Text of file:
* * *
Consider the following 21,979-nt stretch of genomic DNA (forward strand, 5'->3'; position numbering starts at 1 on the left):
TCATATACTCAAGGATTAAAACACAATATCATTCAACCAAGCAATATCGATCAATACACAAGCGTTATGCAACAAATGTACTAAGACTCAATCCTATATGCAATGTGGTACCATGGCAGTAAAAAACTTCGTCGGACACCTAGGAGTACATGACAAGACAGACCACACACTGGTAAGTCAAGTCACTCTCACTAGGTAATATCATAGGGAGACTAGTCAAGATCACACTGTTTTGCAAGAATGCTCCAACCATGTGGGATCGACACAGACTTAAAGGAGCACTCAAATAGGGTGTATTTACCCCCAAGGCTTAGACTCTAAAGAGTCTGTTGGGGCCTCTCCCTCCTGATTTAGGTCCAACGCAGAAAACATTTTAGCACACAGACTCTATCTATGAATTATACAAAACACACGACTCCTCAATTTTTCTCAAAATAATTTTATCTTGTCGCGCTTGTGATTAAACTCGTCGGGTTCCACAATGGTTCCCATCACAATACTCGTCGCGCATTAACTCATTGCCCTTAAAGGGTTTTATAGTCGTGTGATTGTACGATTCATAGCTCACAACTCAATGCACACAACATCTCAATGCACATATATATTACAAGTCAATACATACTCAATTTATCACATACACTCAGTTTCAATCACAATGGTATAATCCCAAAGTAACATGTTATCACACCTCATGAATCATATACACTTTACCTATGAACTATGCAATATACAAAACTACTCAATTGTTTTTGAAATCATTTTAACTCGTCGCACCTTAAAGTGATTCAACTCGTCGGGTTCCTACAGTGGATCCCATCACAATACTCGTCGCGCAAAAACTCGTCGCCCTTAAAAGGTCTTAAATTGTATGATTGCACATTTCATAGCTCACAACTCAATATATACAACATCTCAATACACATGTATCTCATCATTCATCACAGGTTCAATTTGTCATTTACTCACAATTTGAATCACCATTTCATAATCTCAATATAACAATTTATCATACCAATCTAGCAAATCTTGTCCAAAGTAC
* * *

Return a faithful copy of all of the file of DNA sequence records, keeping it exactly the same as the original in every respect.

Consider the following 21,979-nt stretch of genomic DNA (forward strand, 5'->3'; position numbering starts at 1 on the left):
TCATATACTCAAGGATTAAAACACAATATCATTCAACCAAGCAATATCGATCAATACACAAGCGTTATGCAACAAATGTACTAAGACTCAATCCTATATGCAATGTGGTACCATGGCAGTAAAAAACTTCGTCGGACACCTAGGAGTACATGACAAGACAGACCACACACTGGTAAGTCAAGTCACTCTCACTAGGTAATATCATAGGGAGACTAGTCAAGATCACACTGTTTTGCAAGAATGCTCCAACCATGTGGGATCGACACAGACTTAAAGGAGCACTCAAATAGGGTGTATTTACCCCCAAGGCTTAGACTCTAAAGAGTCTGTTGGGGCCTCTCCCTCCTGATTTAGGTCCAACGCAGAAAACATTTTAGCACACAGACTCTATCTATGAATTATACAAAACACACGACTCCTCAATTTTTCTCAAAATAATTTTATCTTGTCGCGCTTGTGATTAAACTCGTCGGGTTCCACAATGGTTCCCATCACAATACTCGTCGCGCATTAACTCATTGCCCTTAAAGGGTTTTATAGTCGTGTGATTGTACGATTCATAGCTCACAACTCAATGCACACAACATCTCAATGCACATATATATTACAAGTCAATACATACTCAATTTATCACATACACTCAGTTTCAATCACAATGGTATAATCCCAAAGTAACATGTTATCACACCTCATGAATCATATACACTTTACCTATGAACTATGCAATATACAAAACTACTCAATTGTTTTTGAAATCATTTTAACTCGTCGCACCTTAAAGTGATTCAACTCGTCGGGTTCCTACAGTGGATCCCATCACAATACTCGTCGCGCAAAAACTCGTCGCCCTTAAAAGGTCTTAAATTGTATGATTGCACATTTCATAGCTCACAACTCAATATATACAACATCTCAATACACATGTATCTCATCATTCATCACAGGTTCAATTTGTCATTTACTCACAATTTGAATCACCATTTCATAATCTCAATATAACAATTTATCATACCAATCTAGCAAATCTTGTCCAAAGTAC